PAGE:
By Tessa Raebeck
Mark Sypher and his team were in the middle of a construction job when he got a call from Suffolk County telling him to stop what he was doing and head to Bridgehampton.
Under contract with the county, Sypher Construction & Paving works on whatever job the county considers most pressing. On Tuesday, it was installing ramps for turtles along the newly constructed sidewalks on the Bridgehampton/Sag Harbor turnpike.
County Legislator Jay Schneiderman is hopeful that the asphalt inclines, which stretch from the top of the curb about halfway into the bike lanes, will provide a solution for the turtles — and the environmental groups advocating for them — following months of debate surrounding the sidewalks.
Addressing residents’ concern for pedestrian safety on the heavily trafficked road, Schneiderman procured around a million dollars in funding for the project. The neighborhood had “fought for decades for a sidewalk,” according to Julie Hopson, a lifelong resident of the turnpike who had two cousins killed on the road. Hopson delivered a petition with around 400 signatures to Schneiderman in 2004, his first year in office. The installation of a cement curbing and draining system was completed in June.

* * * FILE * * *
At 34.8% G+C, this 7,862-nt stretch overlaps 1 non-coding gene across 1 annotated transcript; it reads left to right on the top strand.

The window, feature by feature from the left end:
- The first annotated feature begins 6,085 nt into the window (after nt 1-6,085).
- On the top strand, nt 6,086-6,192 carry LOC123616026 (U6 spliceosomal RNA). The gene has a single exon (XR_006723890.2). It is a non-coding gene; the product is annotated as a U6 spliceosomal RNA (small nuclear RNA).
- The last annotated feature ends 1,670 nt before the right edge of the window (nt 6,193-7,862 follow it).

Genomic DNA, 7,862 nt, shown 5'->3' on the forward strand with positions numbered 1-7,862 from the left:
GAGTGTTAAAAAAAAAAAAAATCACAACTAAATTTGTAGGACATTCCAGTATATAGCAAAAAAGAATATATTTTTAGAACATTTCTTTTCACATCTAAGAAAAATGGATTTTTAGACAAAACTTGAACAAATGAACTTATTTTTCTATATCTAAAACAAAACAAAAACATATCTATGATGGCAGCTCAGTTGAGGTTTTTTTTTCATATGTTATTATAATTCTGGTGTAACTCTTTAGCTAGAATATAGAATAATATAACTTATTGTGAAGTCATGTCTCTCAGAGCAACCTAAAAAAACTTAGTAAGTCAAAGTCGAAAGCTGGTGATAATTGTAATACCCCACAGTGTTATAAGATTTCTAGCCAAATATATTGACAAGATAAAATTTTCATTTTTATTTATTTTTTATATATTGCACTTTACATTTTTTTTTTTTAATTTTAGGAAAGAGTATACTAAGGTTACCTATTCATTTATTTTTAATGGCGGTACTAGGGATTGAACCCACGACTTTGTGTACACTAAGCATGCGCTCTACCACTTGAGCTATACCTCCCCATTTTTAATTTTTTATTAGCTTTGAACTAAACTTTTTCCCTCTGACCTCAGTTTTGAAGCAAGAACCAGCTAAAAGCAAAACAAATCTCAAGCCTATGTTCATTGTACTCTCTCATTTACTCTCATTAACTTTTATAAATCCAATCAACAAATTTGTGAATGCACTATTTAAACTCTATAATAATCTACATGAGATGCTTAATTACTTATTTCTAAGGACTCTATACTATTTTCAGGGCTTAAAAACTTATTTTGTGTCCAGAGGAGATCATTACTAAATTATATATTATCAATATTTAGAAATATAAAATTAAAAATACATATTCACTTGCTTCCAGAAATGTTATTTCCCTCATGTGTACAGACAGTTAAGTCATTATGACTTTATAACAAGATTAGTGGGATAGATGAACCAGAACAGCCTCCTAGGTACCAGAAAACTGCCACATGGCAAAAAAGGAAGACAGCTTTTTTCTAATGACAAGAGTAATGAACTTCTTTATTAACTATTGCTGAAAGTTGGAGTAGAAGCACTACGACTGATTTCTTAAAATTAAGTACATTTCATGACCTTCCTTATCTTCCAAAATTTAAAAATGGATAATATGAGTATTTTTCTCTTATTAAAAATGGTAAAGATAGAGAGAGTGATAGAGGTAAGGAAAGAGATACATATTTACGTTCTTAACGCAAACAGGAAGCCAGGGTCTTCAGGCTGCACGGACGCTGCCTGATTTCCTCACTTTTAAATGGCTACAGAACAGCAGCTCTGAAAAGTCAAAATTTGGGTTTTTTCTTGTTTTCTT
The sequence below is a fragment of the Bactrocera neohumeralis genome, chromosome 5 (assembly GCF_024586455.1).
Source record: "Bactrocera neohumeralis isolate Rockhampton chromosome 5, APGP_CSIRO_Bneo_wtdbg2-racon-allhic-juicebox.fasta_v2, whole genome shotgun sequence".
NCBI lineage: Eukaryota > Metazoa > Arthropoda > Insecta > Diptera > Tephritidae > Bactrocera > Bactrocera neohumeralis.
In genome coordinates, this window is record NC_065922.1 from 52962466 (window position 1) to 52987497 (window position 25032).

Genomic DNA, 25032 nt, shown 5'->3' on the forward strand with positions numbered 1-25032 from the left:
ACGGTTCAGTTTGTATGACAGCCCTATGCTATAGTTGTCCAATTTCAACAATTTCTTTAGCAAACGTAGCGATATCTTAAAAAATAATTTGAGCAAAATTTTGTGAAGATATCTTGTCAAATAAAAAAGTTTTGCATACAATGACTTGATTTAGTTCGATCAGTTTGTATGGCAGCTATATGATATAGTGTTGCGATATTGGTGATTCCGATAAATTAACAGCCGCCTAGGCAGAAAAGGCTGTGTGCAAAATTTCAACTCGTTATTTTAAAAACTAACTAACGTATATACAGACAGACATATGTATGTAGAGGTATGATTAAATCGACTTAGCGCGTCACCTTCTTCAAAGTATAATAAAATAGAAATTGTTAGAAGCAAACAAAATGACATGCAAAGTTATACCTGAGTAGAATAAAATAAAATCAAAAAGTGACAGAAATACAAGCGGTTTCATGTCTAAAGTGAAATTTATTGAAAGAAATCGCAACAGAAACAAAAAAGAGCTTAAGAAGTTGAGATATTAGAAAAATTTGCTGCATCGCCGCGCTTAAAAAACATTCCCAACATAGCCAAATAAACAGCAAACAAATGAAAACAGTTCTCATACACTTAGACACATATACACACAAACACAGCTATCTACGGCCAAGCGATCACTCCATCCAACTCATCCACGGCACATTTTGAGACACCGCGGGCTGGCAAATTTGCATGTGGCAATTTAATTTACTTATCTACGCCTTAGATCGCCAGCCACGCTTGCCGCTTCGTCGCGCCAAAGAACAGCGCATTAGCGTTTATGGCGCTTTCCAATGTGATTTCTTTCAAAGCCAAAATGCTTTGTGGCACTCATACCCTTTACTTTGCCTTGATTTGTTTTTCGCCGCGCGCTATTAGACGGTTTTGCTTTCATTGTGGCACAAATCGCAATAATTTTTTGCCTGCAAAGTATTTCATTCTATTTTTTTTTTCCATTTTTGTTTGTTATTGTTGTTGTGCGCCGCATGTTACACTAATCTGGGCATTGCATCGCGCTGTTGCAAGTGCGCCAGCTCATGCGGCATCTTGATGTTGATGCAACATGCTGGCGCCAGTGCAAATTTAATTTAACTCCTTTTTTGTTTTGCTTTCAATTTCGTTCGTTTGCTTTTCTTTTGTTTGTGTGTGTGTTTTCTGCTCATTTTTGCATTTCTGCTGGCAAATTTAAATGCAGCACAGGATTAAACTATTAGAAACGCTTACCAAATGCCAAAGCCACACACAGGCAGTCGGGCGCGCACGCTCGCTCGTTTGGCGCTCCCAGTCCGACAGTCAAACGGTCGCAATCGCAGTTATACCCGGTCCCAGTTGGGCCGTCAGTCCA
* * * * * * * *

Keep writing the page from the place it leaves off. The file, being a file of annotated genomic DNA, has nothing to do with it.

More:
Members of the South Fork Natural History Museum (SoFo) and the Friends of the Long Pond Greenbelt (FLPG) raised concern about the impact the sidewalks had on turtles, salamanders and other wildlife crossing the turnpike.
The turnpike runs parallel to the western side of the Long Pond Greenbelt, a 1,100-acre nature preserve of ponds, woods and wetlands. Slade Pond, a destination for migrating turtles according to SoFo and FLPG, is separated from the other ponds in the greenbelt by the turnpike.
After consulting experts at the Department of Environmental Conservation, Schneiderman ordered the installation of a 45-degree “turtle-friendly” incline along the curbs under the impression turtles would be able to mount it.
FLPG executive director Dai Dayton said many turtles — especially babies — were still unable to climb over the sidewalk and called for the complete removal of the curbs and drainage.
When the initial project was discussed with community members, Hopson and others asked for traditional curbs.
“Initially, we were doing asphalt curbing and the community was really upset that they weren’t getting traditional curbs, which are really expensive,” said Schneiderman.
On September 4, Schneiderman met with representatives from SoFo, FLPG and the Department of Public Works, who agreed installing an asphalt ramp along the 400 feet of curbs closest to Slade Pond was a necessary fix with the season of migration for baby turtles starting this month.
The $10,000 project was completed on Tuesday. The new ramps “should be really easy for even a baby turtle to get up,” said Schneiderman.